Need Opinions Please!

I have been planning to put some clothing I made online to sell. My delay has been I have been hesitant to commit to a name for the line. I want to get some input from those of you reading this blog. The clothing will include a line of pillowcase dresses made from vintage pillowcases, sweet little baby gowns also made from pillowcases, and the occasional appliqued dress or onsie. My idea was to call the line "Four Little Bunnies" after my four little kiddos - then call the different styles things like "Vintage Bunny by four little bunnies" or "Snuggle Bunny by four little bunnies". Mostly this is because I cannot commit to any one name (my choices have been snuggle bunnies, the vintage bunny, the carrot patch, four little bunnies). So, what do you all think? And, how would you spell "four little bunnies"? I thought about a play on the word four - using "for" as in "made for" little bunnies - or would you use the numeral 4 - or just stick with the word four? any opinions would be greatly appreciated, I would like to go ahead and register the site this week!

Tuesday, August 26, 2008

Our school room

I finally got it clean enough to take pictures :) We start school next week, so I have been in "get ready" mode all week. I must say, I love my house! We have been so very blessed with this home, it is as if it was made for me. After moving every four years, home number four is one I hope to stay in for quite some time. Our school area is what used to be an in-law suite, so I was able to devote two whole rooms to school without interfering with other areas of the house.

Here is the room as you enter from the hallway. We spend lots of time on the futon reading, and I love the easy access to the outside. The queen (4) can go out and play with water toys or other outdoor things, and still be right where I can see her. Under the table I store some of our math manipulatives and a box of the queen's "games," activity bags that are just for school time.

Here is the view from the opposite end of the room. The door leads into the office where the computer and my sewing desk are located (the castle on the table was a project crocodile hunter did for the middle ages). The deer is courtesy of my hunter husband (hey, in our other house it hung over the bed for a year, so this is not so bad, trust me!).

This is where we start our school day, at our prayer altar. I keep a book of icons and a Bible and a prayer book on top of the altar. The icons have mostly been selected by the kids, St. Theophan of course, as he is the patron saint of our school, and St. Seraphim of Sarov, and St. George. The bottom row is a series of creation icons. The bowl with the candle was a project the princess and I did as a treat. She decided we needed a place to put candles in sand, just like at church, so we went to one of those paint your own pottery places and she made this bowl for our school altar. The shelf contains the majority of our books for the school year and our notebooks. The baskets on either side contain fun books on our science and history themes.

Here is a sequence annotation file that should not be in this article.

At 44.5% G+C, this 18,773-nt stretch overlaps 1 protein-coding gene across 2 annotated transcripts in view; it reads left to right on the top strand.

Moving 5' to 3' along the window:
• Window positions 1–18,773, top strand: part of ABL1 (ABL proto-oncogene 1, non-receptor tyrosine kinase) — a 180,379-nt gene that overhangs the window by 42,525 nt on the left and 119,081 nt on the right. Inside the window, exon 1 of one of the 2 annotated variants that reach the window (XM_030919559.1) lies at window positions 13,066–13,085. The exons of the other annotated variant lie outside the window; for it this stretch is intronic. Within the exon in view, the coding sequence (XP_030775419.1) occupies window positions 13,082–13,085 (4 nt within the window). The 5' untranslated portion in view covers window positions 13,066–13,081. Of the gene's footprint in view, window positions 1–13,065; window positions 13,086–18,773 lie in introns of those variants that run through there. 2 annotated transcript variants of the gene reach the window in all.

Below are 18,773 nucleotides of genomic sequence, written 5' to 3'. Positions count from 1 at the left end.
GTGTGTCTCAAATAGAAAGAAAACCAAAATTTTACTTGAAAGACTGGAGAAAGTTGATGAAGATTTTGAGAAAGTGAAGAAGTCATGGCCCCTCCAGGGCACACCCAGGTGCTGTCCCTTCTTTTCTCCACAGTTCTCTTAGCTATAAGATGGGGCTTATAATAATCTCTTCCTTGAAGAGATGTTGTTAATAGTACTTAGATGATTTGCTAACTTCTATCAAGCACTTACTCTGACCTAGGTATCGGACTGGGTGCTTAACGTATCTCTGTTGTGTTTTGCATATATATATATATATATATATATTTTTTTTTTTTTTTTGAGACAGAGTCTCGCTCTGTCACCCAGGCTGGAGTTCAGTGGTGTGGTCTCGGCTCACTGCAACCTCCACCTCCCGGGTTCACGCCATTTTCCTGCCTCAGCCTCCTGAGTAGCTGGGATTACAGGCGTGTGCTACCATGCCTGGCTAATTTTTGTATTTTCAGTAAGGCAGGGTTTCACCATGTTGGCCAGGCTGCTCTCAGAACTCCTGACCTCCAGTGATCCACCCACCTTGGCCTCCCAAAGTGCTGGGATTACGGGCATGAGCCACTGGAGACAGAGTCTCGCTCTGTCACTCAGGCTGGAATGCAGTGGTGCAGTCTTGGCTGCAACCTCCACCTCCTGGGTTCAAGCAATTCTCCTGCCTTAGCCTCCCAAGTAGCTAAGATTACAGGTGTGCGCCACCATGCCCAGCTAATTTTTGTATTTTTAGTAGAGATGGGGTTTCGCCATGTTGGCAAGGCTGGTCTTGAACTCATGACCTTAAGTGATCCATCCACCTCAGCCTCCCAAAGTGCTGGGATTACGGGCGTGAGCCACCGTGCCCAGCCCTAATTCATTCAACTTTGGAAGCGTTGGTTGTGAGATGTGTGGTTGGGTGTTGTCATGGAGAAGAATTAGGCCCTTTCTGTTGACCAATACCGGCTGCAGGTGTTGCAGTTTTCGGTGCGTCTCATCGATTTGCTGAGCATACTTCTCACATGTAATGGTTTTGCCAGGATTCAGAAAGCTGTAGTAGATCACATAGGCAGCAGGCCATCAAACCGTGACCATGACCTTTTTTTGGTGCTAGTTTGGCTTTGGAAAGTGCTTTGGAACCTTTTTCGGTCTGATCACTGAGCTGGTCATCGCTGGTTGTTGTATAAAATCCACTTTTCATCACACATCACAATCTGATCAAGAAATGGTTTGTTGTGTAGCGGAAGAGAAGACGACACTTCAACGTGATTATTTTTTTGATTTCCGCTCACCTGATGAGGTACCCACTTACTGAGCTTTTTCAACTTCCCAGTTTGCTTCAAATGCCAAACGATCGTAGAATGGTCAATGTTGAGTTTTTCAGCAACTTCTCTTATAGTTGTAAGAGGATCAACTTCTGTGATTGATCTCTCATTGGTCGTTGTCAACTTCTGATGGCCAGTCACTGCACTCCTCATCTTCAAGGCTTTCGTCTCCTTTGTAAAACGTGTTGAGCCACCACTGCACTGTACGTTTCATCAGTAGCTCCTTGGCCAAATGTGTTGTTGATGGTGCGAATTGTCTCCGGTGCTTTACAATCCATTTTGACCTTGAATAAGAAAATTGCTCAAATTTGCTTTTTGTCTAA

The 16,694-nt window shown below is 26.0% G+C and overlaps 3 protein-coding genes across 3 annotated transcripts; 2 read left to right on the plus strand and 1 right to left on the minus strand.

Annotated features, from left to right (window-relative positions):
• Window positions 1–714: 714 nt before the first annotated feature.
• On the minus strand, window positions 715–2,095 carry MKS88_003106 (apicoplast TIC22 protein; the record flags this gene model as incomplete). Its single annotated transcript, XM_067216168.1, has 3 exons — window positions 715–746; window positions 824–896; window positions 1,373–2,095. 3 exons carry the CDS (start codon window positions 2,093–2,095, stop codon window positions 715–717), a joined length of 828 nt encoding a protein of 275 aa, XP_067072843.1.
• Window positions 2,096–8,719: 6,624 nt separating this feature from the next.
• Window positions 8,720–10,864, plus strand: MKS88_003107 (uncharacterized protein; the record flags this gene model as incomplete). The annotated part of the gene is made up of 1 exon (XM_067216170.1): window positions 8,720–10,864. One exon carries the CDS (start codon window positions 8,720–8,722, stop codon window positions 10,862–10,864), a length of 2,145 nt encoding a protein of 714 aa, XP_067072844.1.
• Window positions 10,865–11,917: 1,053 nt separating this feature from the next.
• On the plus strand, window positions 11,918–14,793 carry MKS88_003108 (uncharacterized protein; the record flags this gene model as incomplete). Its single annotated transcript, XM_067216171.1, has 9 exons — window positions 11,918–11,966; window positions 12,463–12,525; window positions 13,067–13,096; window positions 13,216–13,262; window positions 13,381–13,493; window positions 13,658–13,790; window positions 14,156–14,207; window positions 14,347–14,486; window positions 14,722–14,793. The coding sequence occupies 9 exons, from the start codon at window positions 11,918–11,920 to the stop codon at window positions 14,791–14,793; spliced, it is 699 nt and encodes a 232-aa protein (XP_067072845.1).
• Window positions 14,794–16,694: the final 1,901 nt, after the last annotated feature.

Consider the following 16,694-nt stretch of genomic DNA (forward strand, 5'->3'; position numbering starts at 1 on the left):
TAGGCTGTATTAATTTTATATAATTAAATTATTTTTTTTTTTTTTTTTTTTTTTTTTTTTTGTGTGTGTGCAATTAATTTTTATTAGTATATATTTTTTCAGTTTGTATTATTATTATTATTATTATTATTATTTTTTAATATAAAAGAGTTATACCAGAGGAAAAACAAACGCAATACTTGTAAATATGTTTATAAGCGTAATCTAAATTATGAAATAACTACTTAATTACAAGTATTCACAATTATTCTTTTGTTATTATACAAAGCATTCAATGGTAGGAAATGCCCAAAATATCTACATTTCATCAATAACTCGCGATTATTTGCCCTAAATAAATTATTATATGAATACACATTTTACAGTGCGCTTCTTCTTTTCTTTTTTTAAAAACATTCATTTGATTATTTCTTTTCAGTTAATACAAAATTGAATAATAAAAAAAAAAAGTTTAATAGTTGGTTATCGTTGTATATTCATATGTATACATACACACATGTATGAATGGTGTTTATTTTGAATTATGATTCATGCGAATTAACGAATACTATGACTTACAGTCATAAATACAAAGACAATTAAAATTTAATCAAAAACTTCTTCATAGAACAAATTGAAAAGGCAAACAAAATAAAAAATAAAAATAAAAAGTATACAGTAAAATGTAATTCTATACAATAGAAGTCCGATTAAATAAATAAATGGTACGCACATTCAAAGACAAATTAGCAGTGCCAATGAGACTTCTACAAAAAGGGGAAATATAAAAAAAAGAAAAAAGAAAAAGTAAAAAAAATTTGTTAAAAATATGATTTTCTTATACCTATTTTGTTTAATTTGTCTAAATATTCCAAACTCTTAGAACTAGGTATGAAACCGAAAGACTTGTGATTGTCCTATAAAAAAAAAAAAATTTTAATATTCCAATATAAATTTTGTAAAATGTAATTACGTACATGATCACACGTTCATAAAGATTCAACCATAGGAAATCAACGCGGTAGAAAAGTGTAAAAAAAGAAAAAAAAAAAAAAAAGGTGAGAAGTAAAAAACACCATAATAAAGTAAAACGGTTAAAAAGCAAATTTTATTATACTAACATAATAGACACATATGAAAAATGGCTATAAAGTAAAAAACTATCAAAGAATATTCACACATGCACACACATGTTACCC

Here is our picture study spot. I rotate the works of art every few weeks, and keep books that have to do with the time period or artist we are studying.

Here is a great shelf I bought at Mich*el's (a great buy with a 40% off coupon!). It has math books on tops, and then various things for the queen to use during school hours.

This is our meeting area for much of our morning work. We have calendar time, recitation and new memory work here. The shelf contains art books and supplies that they can use at the table.

Here is the view from the table area into the rest of the kitchen. Have I mentioned this is my dream house? This is NOT my main kitchen, but a secondary kitchen. This house has a large kitchen on the main level, then this smaller one which was set up for an in-law suite. These areas have become our schoolroom. It is wonderful to have access to a sink, and lots of counter space without dealing with dishes etc. And most of those cabinets are full of school books, art and craft supplies, and other school goodies (a few do have my cake decorating supplies, but each school year I inch a few more cake supplies out and a few more school supplies in :)

This is the little princess' desk. The basket to the right contains all of the books she needs to access every day (Explode the Code, her readers, her main history book etc) and her notebook.

This is the crocodile hunters desk, again with his main books in the basket next to him. The blue boxes on the hearth contain knitting supplies and a set of wooden figures for biblical stories.

Finally, here is a closer look at my low shelf. I love the window in this room, and in planning the curtains and shelving, my main concern was to not block the view or the light. So I found these nifty stackable shelves at T*rget and they are just the right height. The window sills are just below the top of the shelves! In these shelves we have our math manipulatives, some educational games, flashcards, globe and map puzzles and a basket with nature books. The show box on top is full of nature finds - a birds nest, a molted snake skin - all the wonderful treasures little boys love to find and bring home! Finally, the black storage boxes on the left (from Office M*x - I love the look of these boxes) hold each child's specific flashcards.